A fair amount of academic literature calls for clinical, evidence-based models of intensive intervention for students with disabilities in K-12. Yet in the field, there is limited effective implementations of such interventions.
Models such as Response to Intervention (RTI), multi-tiered support systems (MTSS), and standard, evidence-based protocols and programs all make complete sense when you learn about them. But there’s also a problem with these interventions: they are based on clinical frames of implementation, as in a trained clinician in the given model or protocol delivers the intervention in a prescribed manner.
The daily reality of a K-12 school, however, is far from clinical. Opportunities to deliver prescribed interventions, whether in a small group or in the ideal of a 1:1 setting, are few and far between. Moreover, opportunities to be trained in such interventions are few and far between. One is certainly not trained in any given intervention in any traditional education program.
The very model of a self-contained classroom, a class in which students with more severe disabilities are separated from their peers, relies upon this clinical ideal. And again, in isolation, as an ideal, it makes perfect sense. Let’s separate out the kids with greatest of needs so we can provide them with individualized, supportive instruction.
Similarly, within an inclusive classroom, district leaders continually speak about and prescribe the need to move away from a one-teach, one assist model to a parallel, station, or team teaching model. Or they speak of the need to “differentiate” and “individualize” instruction.
Idealized models that make perfect sense and sound great, but that rarely play out that way on the ground.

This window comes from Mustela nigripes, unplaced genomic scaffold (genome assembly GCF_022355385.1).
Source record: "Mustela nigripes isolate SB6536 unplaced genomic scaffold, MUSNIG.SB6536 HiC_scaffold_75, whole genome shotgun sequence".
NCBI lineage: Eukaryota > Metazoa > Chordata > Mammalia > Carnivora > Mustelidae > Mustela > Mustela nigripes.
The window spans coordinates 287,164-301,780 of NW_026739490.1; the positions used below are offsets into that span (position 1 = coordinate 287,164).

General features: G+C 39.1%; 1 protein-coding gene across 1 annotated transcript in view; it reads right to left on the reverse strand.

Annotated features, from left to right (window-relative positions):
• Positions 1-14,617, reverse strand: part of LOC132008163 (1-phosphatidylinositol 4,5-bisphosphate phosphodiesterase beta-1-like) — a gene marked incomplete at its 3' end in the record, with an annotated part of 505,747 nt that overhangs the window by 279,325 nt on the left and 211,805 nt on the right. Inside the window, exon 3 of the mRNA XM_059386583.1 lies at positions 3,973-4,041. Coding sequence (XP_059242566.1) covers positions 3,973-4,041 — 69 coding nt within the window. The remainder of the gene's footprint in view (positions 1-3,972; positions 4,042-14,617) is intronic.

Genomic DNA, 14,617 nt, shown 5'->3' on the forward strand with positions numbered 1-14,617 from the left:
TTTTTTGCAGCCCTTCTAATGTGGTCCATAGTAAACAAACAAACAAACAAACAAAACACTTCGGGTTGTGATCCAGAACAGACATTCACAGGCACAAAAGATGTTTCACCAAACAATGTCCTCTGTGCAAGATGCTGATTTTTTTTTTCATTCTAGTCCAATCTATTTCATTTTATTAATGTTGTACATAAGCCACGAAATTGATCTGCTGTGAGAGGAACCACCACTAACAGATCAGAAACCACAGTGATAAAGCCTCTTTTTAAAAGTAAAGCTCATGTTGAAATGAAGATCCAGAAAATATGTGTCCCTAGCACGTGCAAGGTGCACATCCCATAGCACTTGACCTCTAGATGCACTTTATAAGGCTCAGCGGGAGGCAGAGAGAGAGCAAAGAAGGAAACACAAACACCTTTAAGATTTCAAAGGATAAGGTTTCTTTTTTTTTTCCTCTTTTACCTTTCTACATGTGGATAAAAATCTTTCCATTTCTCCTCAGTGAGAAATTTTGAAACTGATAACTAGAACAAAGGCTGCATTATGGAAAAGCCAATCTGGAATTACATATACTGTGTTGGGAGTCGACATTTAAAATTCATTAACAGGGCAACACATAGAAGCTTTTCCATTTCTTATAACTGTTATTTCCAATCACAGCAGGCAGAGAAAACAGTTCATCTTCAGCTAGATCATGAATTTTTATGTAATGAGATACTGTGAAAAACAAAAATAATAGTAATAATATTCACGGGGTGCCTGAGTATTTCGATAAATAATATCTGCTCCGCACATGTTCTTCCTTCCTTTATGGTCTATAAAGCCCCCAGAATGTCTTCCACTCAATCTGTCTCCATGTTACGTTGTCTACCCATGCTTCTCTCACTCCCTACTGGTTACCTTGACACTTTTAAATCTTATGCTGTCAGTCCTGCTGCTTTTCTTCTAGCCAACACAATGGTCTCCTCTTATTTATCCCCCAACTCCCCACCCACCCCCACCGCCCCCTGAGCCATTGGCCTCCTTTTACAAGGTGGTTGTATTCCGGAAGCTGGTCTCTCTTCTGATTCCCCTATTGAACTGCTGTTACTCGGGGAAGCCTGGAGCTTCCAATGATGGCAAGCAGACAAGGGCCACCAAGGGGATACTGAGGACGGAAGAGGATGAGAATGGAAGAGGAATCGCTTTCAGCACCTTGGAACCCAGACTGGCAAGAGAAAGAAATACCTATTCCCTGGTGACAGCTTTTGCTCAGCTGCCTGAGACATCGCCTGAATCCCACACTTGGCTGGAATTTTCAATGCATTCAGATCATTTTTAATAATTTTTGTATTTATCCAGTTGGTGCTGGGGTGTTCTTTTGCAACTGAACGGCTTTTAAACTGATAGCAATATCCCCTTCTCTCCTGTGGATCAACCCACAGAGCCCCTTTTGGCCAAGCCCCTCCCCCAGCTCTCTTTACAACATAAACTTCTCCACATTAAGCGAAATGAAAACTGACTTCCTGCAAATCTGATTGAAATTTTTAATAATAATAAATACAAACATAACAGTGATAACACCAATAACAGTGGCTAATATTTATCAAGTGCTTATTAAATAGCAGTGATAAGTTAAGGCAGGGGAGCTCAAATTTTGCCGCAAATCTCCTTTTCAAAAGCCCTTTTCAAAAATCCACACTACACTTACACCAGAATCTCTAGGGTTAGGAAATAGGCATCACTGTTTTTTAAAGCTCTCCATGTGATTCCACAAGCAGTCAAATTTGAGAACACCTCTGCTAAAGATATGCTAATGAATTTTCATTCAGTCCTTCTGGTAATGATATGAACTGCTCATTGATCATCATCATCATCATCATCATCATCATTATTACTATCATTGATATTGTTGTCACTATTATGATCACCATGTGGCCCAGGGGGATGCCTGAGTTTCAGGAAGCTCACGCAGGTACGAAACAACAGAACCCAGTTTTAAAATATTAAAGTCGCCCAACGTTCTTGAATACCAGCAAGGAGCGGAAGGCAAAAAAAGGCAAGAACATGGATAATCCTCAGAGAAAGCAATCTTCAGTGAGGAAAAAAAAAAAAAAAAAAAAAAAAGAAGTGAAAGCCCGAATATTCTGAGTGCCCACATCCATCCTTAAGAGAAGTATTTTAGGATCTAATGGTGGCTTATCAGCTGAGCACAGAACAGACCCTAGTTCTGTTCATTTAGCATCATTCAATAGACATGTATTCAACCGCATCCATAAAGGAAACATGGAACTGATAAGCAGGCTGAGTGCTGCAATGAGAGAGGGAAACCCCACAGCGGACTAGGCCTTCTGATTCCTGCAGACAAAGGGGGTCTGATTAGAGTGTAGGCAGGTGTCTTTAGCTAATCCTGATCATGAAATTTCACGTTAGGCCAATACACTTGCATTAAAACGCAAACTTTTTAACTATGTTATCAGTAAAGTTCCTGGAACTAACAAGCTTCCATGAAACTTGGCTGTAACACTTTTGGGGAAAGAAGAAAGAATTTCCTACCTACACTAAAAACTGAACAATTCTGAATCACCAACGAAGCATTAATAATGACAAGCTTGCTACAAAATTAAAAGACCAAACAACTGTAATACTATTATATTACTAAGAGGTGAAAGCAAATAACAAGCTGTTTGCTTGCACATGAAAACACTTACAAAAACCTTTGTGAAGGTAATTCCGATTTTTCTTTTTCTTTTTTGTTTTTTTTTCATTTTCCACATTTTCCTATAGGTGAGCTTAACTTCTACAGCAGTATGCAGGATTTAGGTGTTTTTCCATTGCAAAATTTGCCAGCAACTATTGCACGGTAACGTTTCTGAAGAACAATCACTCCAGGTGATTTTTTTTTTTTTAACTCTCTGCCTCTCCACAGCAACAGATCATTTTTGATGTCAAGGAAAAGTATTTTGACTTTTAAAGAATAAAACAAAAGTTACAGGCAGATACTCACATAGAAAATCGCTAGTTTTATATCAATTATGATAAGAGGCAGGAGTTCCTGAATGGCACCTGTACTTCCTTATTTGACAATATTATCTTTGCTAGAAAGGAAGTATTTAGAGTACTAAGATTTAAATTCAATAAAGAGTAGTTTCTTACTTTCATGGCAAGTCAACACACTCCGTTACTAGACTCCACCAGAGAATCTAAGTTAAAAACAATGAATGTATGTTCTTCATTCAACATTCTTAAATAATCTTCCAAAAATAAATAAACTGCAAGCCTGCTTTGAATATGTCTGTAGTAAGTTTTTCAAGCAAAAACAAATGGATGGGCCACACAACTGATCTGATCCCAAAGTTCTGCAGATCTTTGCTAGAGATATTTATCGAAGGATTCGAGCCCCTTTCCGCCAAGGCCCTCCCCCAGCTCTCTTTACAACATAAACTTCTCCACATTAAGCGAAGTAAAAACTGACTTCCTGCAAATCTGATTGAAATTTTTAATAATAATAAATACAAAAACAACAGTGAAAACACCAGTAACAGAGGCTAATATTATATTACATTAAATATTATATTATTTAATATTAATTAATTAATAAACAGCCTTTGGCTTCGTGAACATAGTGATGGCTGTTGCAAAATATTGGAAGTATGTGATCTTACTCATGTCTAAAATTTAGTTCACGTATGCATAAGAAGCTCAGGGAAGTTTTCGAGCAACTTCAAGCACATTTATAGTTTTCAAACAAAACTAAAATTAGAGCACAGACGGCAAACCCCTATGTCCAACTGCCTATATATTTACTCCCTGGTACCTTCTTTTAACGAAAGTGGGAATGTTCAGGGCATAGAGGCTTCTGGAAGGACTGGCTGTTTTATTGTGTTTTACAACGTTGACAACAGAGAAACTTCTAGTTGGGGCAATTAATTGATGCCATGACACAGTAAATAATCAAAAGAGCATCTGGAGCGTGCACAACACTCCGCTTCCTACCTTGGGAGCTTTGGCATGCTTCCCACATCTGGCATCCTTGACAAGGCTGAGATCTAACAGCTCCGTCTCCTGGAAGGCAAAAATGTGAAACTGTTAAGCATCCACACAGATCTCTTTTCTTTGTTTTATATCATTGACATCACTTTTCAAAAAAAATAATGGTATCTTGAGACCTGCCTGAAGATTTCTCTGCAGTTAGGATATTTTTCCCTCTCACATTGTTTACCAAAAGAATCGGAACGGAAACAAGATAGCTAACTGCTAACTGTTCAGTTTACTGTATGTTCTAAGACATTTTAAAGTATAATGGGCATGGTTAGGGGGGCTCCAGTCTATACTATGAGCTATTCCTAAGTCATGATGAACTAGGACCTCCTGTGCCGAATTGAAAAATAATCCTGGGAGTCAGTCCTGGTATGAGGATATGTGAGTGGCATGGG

A Division Between Inclusion and Specialized Intervention
There is some scholarly debate about this. Fuchs et al, in a 2010 paper, “The ‘Blurring’ of Special Education in a New Continuum of General Education Placements and Services,” provides a useful delineation into two camps they term IDEA and NCLB. The IDEA group advocates for a top-down (i.e., replicable), linear, and time-sensitive process with fewer tiers of instruction, which serves both prevention and a more valid method of disability identification. They believe in evidence-based programs at Tier 1, the strength of standard protocols in Tier 2 and Experimental Teaching for Tier 3 intervention. They believe in the importance of a distinct special education program.
On the other hand, the NCLB group focuses on a problem-solving approach based on standards. “Whereas special education remained a distinct entity in reform making in the 1980s and 1990s, many in the NCLB camp today are advocating for obscuring, smearing, dimming, and confusing special education by blurring it into general education. In their plans—however implicit—special education vanishes in all but name (and maybe in name as well).”
Research suggests that the standard-protocol approach is superior to problem solving in accelerating the progress of children with serious learning problems. However, the authors acknowledge that “because there are insufficient numbers of such protocols in many academic areas and in the higher grades, and because ‘the school bus arrives every morning,’ many practitioners may have little choice but to rely on some variant of problem solving.”
Here’s a couple of provocative quotes from this paper that struck me: